Thai Buddhist amulets are a big part of Thai society. From an early age and onward, Thai boys wear magical objects known as amulets to protect them from accidents, witchcraft and disease. The Thai Buddhist amulets grow in importance when boys reach adolescence. The most popular type of Thai amulet is the image of a Buddha, usually worn on a chain and cast around the neck.
Thai Buddhist amulets are commonly made of five different types of material:
The plastic variety of Thai amulets has become quite popular in recent years. Most Buddhist amulets range in size from 2-7 centimeters in length and 1-5 centimeters in width. Protective Thai amulets are not just made on a factory assembly line. Instead most amulets from Thailand are made by long-time monks, who use their experience to cast spells, make sacred scripts (included in the amulet) and create magical pictures for them.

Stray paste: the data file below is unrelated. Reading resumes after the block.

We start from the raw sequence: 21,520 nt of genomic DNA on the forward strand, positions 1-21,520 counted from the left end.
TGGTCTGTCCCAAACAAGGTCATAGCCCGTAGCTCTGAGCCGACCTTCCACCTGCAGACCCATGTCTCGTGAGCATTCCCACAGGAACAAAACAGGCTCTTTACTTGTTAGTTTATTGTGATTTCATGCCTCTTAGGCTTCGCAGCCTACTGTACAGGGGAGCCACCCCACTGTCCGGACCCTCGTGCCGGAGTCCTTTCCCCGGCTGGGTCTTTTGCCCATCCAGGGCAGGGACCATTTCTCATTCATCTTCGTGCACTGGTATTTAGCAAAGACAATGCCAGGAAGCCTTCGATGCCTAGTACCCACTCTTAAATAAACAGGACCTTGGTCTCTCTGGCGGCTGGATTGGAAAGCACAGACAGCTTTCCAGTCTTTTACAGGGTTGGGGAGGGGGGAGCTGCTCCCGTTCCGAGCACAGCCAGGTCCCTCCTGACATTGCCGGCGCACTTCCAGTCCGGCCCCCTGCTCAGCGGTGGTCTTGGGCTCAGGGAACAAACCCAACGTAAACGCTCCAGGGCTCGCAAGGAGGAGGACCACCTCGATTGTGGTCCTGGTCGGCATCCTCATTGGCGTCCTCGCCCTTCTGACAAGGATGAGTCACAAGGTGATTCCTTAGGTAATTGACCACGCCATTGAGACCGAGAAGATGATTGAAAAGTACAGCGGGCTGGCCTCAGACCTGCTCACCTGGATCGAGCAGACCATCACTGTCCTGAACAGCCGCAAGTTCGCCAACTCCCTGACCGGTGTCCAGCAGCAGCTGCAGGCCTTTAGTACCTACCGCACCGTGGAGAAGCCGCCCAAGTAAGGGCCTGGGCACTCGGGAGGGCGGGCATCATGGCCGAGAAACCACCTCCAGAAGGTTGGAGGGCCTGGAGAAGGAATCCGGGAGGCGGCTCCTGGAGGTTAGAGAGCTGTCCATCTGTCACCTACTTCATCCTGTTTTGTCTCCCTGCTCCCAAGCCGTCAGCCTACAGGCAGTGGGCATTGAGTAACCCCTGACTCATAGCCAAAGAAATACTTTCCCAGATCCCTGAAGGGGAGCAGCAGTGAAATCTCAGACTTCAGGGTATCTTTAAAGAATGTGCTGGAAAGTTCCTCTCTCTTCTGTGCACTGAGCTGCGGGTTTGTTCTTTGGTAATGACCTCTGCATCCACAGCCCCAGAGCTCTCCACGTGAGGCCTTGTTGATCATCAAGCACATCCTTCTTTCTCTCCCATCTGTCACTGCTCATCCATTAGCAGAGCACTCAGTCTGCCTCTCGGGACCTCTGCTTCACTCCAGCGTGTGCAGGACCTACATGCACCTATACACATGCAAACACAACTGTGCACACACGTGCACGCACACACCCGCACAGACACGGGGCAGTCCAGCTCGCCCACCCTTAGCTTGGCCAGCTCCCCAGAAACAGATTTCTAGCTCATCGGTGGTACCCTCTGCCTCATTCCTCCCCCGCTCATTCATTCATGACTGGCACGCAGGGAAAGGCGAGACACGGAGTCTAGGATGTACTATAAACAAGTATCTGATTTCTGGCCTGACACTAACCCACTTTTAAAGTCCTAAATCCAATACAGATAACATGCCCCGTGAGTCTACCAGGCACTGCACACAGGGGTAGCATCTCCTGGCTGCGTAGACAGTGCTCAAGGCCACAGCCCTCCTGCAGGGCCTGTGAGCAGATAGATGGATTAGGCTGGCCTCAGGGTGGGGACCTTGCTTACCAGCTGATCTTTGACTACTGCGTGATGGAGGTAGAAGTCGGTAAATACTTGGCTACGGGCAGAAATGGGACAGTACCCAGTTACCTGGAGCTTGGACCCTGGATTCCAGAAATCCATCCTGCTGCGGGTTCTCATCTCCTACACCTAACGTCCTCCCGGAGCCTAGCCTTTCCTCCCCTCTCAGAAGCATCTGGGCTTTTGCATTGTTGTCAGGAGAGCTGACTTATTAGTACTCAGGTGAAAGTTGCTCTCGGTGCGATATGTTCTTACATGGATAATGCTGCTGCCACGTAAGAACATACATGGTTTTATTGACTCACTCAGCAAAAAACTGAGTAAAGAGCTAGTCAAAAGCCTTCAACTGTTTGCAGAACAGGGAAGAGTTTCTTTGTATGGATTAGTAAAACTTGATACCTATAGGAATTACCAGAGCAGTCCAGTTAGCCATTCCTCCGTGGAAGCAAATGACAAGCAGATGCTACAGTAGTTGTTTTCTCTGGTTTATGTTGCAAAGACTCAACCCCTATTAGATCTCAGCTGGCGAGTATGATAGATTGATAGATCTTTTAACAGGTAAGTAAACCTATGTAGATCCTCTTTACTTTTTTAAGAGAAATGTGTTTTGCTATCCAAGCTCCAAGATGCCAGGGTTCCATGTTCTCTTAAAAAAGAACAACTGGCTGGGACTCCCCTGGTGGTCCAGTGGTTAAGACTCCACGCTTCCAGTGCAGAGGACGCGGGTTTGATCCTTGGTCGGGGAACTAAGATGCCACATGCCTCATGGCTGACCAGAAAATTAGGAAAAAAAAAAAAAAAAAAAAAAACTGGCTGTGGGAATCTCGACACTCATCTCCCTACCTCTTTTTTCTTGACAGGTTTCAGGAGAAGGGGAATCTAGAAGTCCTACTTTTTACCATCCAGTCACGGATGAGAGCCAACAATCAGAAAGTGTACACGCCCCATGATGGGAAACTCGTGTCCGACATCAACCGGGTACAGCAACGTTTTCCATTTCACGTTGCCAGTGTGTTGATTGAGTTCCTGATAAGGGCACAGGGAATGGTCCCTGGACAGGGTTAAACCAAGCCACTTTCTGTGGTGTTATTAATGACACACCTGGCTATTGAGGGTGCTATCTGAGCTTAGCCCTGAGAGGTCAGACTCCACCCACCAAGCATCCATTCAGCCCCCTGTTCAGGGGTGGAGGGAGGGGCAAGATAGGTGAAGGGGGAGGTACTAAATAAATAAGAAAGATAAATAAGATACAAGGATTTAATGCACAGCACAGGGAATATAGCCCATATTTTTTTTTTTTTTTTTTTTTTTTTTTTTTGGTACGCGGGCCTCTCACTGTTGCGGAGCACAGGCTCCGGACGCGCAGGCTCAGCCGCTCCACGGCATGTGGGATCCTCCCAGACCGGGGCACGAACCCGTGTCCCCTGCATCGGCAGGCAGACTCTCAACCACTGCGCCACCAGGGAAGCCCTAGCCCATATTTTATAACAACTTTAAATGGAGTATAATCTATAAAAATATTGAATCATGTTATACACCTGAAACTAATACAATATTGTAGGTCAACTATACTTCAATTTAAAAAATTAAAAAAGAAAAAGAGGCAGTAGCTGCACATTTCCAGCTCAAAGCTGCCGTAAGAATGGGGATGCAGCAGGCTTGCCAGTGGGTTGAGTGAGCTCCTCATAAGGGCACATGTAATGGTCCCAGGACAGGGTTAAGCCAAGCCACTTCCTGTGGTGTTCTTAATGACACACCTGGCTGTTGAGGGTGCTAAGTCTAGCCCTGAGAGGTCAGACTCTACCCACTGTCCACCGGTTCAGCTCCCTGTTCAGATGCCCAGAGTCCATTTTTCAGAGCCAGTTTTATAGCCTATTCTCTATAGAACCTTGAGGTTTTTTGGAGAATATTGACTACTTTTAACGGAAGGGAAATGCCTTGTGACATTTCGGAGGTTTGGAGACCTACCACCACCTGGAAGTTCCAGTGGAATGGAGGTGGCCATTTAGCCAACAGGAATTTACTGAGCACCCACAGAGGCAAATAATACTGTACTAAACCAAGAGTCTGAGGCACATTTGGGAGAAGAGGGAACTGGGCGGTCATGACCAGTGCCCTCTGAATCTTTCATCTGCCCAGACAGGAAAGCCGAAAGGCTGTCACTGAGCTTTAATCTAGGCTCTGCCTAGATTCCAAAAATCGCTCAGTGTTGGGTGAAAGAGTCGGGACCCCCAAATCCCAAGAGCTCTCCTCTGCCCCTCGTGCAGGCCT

One of the lesser-known facts about Thai Buddhist amulets is that the monks use the ashes of old and sacred handwritten books as part of their magical ingredients. Another type of Buddhist amulet is the protective medallion, which typically depicts the face of a venerated monk or sage on one side and sacred writings on the other. The most popular Thai medallions are those containing a picture of the King or a monk known for his magical powers.